5 March 1945 Chemnitz was the target for a night attack in which 21 aircraft from this Squadron took part, but due to 10/10ths cloud conditions in the target area, no results of the bombing were observed. From the aircrews point of view this was a poor and uninteresting trip.
Several combats were seen and large glows could be seen through the clouds on the way back. “F2” (F/O J. ALEXANDER) and “R” (F/L A.D. COOK) failed to return to Base.
The Squadron’s Lancs departed Kelstern in twenty-nine minutes, between 16.16 and 16.45. F/L Cook was twelfth off in PD375 at 16.36 and F/O Alexander, fifteenth at 16.39. As they lifted off into the gathering dusk with Sgt. Lear’s left hand covering his Skipper’s right to prevent throttle slippage, little did they realise that their twentieth op would be a one way trip.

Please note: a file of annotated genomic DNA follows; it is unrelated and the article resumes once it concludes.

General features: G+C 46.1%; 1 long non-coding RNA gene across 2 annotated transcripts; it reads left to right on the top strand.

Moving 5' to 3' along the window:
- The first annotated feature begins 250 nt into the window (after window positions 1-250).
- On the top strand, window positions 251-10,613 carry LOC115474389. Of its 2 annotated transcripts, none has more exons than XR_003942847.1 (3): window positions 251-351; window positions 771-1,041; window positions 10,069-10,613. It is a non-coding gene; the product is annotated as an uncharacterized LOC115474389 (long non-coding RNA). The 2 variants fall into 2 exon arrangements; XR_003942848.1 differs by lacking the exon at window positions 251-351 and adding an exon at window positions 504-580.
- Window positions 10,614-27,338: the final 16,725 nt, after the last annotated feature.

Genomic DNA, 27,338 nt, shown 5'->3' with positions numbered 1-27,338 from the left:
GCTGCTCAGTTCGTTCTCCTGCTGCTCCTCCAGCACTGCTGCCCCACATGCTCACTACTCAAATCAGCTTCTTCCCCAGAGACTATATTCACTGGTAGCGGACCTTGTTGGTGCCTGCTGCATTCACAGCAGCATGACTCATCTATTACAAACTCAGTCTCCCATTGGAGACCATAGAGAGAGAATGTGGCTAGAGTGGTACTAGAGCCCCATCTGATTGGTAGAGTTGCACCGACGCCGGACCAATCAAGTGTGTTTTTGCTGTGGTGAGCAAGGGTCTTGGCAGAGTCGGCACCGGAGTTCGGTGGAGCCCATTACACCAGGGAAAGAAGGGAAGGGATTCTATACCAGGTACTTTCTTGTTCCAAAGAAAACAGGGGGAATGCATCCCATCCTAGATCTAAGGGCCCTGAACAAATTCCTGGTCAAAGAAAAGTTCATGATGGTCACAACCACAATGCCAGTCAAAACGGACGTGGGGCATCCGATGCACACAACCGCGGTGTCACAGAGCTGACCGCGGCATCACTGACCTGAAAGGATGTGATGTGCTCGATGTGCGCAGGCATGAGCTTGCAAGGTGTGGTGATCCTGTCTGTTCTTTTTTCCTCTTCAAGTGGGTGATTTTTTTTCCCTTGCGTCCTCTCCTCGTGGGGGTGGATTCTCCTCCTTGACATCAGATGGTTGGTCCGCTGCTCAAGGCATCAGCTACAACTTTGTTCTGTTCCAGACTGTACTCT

This raid commenced with bad vibes for F/O Alexander and the crew of NG240. It would not take long for them to discover that Lady Luck had removed her protective cloak.
Outbound over the landmark of Beachy Head, Cliff Lear observed smoke pouring out of the starboard outer engine. His impression was it had digested a cylinder head gasket. The decision was made to shut it down and feather the prop. This engine ran a generator that provided hydraulic power to the mid-upper turret and a navigational aid. At this point Jim Alexander had a crew conference to evaluate the risk of continuing the mission on three engines, with the prospect of restarting the delinquent engine to climb to bombing height.